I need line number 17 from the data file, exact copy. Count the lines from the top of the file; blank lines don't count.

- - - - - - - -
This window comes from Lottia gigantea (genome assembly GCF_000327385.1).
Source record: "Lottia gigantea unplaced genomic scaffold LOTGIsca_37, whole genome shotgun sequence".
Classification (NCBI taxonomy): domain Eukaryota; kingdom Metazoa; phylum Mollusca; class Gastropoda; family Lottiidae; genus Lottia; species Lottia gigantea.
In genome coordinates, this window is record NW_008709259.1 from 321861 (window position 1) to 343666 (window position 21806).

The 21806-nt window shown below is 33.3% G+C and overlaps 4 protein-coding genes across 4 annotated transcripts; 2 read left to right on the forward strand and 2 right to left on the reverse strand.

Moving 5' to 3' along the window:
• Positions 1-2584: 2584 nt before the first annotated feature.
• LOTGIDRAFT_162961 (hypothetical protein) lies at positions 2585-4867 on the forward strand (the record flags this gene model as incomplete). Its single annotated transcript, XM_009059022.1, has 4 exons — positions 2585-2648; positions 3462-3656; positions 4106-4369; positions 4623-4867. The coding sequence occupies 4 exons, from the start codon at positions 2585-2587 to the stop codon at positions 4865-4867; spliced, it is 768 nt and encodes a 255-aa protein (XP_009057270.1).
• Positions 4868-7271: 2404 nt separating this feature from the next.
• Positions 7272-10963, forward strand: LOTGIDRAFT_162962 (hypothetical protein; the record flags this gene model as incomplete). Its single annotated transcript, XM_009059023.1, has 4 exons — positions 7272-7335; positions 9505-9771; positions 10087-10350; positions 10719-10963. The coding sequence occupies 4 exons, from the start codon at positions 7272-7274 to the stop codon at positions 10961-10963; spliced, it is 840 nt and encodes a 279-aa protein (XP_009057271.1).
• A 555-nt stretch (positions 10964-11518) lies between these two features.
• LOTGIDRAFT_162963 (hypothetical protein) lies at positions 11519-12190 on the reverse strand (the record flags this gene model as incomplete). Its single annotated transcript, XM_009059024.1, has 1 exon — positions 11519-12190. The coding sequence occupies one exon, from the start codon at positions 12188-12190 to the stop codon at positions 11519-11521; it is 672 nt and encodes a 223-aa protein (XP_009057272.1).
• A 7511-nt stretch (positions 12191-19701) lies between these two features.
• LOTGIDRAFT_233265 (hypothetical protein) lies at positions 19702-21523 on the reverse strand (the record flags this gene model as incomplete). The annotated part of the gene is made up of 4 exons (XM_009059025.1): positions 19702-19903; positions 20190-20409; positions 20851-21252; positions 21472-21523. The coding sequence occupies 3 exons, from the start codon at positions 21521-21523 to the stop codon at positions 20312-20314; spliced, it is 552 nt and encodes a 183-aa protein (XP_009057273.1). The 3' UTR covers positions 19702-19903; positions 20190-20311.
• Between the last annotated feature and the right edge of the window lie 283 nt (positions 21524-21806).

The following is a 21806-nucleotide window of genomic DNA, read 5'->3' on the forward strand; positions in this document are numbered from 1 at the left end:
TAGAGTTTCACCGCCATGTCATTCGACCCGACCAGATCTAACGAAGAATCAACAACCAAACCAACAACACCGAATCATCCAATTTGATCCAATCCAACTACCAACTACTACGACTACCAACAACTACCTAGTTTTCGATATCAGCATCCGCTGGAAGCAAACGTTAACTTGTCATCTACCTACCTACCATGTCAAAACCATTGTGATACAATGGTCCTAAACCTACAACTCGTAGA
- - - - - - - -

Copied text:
TAGAGTTTCACCGCCATGTCATTCGACCCGACCAGATCTAACGAAGAATCAACAACCAAACCAACAACACCGAATCATCCAATTTGATCCAATCCAACTACCAACTACTACGACTACCAACAACTACCTAGTTTTCGATATCAGCATCCGCTGGAAGCAAACGTTAACTTGTCATCTACCTACCTACCATGTCAAAACCATTGTGATACAATGGTCCTAAACCTACAACTCGTAGA